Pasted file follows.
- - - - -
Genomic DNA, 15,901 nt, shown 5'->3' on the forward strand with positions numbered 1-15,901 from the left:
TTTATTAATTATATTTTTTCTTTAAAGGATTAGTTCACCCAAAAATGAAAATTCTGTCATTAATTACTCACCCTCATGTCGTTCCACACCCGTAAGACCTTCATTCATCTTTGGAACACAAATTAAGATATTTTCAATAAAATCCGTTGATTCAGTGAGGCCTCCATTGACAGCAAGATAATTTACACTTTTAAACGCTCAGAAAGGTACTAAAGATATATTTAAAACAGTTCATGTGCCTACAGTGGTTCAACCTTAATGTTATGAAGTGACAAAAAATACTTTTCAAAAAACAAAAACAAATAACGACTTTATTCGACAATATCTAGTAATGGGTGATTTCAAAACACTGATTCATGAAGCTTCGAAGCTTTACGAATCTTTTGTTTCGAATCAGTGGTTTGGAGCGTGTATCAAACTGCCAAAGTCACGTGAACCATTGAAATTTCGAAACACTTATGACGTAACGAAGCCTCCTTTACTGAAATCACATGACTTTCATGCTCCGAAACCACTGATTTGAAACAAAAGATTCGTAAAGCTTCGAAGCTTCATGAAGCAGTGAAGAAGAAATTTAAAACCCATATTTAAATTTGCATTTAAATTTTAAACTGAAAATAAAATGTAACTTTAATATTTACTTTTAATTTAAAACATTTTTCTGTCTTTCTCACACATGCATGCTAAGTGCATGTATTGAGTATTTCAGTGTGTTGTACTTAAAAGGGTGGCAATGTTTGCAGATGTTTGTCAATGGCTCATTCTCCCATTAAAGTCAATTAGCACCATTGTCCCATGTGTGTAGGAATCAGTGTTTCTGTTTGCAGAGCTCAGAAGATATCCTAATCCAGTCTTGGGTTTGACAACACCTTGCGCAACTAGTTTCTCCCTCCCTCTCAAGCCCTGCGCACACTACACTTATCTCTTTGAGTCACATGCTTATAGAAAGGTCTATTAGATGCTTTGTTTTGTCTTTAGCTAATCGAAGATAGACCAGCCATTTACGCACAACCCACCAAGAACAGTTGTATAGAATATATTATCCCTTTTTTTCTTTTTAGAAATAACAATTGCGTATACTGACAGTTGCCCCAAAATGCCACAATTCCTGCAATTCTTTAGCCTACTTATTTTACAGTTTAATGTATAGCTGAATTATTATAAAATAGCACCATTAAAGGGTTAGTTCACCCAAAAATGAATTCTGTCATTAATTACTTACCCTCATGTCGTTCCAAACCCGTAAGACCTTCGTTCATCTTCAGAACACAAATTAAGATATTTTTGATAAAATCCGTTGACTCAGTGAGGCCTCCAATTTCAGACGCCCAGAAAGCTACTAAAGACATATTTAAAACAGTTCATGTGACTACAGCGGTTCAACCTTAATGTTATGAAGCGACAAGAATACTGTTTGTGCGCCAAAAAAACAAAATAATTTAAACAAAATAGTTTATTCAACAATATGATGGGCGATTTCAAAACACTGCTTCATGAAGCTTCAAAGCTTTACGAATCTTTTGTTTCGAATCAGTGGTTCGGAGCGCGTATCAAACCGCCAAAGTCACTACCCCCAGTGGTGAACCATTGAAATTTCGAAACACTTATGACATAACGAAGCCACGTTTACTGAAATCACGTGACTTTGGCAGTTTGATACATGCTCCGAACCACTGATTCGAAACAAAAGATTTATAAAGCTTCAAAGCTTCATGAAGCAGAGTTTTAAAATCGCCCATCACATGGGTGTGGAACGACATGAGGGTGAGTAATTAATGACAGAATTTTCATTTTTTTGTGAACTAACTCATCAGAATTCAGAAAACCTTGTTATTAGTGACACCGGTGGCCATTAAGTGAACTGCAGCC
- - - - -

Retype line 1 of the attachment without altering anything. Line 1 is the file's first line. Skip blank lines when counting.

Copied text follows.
Genomic DNA, 15,901 nt, shown 5'->3' on the forward strand with positions numbered 1-15,901 from the left: